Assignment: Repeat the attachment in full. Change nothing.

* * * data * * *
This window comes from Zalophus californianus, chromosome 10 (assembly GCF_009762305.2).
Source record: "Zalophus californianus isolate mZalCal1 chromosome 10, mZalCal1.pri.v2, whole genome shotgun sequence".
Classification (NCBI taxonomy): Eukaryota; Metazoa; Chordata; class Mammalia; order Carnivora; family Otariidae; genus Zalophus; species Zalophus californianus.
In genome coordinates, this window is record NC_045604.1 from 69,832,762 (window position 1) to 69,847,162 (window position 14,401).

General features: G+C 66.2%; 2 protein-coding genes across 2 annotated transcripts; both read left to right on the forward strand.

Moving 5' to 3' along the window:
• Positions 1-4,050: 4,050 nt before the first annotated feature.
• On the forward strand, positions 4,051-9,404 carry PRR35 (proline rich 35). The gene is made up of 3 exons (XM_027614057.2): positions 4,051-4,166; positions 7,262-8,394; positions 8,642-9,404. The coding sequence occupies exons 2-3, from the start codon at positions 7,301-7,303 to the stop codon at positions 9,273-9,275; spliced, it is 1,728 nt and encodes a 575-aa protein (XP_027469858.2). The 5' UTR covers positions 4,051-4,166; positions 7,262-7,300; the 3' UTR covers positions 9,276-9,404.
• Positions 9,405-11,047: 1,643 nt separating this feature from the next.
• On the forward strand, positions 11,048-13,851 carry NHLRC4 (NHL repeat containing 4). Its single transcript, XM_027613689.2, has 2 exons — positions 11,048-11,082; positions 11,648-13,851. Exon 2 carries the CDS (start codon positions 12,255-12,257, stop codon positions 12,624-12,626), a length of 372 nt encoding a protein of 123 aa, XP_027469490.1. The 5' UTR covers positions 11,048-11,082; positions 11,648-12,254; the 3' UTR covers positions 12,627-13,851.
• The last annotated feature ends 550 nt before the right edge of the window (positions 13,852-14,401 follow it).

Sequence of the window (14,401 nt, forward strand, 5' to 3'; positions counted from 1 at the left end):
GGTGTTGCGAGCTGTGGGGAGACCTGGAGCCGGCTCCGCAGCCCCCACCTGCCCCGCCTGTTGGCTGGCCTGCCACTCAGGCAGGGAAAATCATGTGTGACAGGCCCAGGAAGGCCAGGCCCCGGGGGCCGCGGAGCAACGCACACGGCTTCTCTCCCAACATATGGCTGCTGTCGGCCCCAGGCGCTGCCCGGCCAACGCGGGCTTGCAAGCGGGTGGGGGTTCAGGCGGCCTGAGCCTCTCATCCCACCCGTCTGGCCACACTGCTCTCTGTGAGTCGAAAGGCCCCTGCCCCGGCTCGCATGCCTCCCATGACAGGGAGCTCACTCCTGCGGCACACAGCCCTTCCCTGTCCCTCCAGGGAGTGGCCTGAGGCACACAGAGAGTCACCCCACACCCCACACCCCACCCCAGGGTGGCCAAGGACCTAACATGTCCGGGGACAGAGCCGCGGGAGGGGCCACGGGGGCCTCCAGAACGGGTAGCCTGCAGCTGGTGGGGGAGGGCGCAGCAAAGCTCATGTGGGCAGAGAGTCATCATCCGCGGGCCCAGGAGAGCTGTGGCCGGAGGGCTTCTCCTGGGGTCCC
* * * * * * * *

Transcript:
This window comes from Zalophus californianus, chromosome 10 (assembly GCF_009762305.2).
Source record: "Zalophus californianus isolate mZalCal1 chromosome 10, mZalCal1.pri.v2, whole genome shotgun sequence".
Classification (NCBI taxonomy): Eukaryota; Metazoa; Chordata; class Mammalia; order Carnivora; family Otariidae; genus Zalophus; species Zalophus californianus.
In genome coordinates, this window is record NC_045604.1 from 69,832,762 (window position 1) to 69,847,162 (window position 14,401).

General features: G+C 66.2%; 2 protein-coding genes across 2 annotated transcripts; both read left to right on the forward strand.

Moving 5' to 3' along the window:
• Positions 1-4,050: 4,050 nt before the first annotated feature.
• On the forward strand, positions 4,051-9,404 carry PRR35 (proline rich 35). The gene is made up of 3 exons (XM_027614057.2): positions 4,051-4,166; positions 7,262-8,394; positions 8,642-9,404. The coding sequence occupies exons 2-3, from the start codon at positions 7,301-7,303 to the stop codon at positions 9,273-9,275; spliced, it is 1,728 nt and encodes a 575-aa protein (XP_027469858.2). The 5' UTR covers positions 4,051-4,166; positions 7,262-7,300; the 3' UTR covers positions 9,276-9,404.
• Positions 9,405-11,047: 1,643 nt separating this feature from the next.
• On the forward strand, positions 11,048-13,851 carry NHLRC4 (NHL repeat containing 4). Its single transcript, XM_027613689.2, has 2 exons — positions 11,048-11,082; positions 11,648-13,851. Exon 2 carries the CDS (start codon positions 12,255-12,257, stop codon positions 12,624-12,626), a length of 372 nt encoding a protein of 123 aa, XP_027469490.1. The 5' UTR covers positions 11,048-11,082; positions 11,648-12,254; the 3' UTR covers positions 12,627-13,851.
• The last annotated feature ends 550 nt before the right edge of the window (positions 13,852-14,401 follow it).

Sequence of the window (14,401 nt, forward strand, 5' to 3'; positions counted from 1 at the left end):
GGTGTTGCGAGCTGTGGGGAGACCTGGAGCCGGCTCCGCAGCCCCCACCTGCCCCGCCTGTTGGCTGGCCTGCCACTCAGGCAGGGAAAATCATGTGTGACAGGCCCAGGAAGGCCAGGCCCCGGGGGCCGCGGAGCAACGCACACGGCTTCTCTCCCAACATATGGCTGCTGTCGGCCCCAGGCGCTGCCCGGCCAACGCGGGCTTGCAAGCGGGTGGGGGTTCAGGCGGCCTGAGCCTCTCATCCCACCCGTCTGGCCACACTGCTCTCTGTGAGTCGAAAGGCCCCTGCCCCGGCTCGCATGCCTCCCATGACAGGGAGCTCACTCCTGCGGCACACAGCCCTTCCCTGTCCCTCCAGGGAGTGGCCTGAGGCACACAGAGAGTCACCCCACACCCCACACCCCACCCCAGGGTGGCCAAGGACCTAACATGTCCGGGGACAGAGCCGCGGGAGGGGCCACGGGGGCCTCCAGAACGGGTAGCCTGCAGCTGGTGGGGGAGGGCGCAGCAAAGCTCATGTGGGCAGAGAGTCATCATCCGCGGGCCCAGGAGAGCTGTGGCCGGAGGGCTTCTCCTGGGGTCCC